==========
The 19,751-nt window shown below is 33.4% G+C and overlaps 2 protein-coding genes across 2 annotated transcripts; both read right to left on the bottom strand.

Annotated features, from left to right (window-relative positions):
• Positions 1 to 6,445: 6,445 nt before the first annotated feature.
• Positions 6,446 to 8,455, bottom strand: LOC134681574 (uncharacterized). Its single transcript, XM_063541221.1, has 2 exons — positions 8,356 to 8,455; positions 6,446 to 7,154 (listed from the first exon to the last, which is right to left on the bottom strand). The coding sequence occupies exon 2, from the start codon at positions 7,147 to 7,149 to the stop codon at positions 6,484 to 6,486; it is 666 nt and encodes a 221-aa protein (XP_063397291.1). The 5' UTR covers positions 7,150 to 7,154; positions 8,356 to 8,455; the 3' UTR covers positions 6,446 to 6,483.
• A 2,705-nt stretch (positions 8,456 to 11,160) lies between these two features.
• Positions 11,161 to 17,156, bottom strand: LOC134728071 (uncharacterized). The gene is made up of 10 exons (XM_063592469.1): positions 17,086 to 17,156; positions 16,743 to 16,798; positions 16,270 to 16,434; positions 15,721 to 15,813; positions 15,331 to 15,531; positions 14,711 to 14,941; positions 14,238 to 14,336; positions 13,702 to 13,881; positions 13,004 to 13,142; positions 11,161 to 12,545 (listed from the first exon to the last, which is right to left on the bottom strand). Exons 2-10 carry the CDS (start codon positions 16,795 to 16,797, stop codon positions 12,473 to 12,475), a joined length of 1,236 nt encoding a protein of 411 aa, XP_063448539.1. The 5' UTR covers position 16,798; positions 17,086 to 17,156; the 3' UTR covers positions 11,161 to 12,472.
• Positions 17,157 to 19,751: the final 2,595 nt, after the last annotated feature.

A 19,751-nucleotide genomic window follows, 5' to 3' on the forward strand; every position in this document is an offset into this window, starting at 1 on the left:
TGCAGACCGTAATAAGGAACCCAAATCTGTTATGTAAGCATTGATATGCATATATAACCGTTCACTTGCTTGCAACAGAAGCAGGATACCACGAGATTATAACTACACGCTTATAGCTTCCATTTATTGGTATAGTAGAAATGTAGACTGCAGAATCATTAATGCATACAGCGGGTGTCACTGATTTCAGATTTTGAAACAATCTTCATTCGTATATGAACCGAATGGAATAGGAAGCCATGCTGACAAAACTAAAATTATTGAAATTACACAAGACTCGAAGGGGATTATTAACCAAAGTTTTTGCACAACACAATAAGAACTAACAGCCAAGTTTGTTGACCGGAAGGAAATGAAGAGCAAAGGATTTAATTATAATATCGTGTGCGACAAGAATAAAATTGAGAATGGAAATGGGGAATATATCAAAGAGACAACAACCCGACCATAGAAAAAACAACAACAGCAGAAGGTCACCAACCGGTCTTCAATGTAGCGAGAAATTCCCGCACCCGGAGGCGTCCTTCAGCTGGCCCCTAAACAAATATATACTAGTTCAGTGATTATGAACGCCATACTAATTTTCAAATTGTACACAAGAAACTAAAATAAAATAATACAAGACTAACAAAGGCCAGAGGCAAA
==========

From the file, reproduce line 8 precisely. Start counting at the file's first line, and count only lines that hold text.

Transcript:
A 19,751-nucleotide genomic window follows, 5' to 3' on the forward strand; every position in this document is an offset into this window, starting at 1 on the left: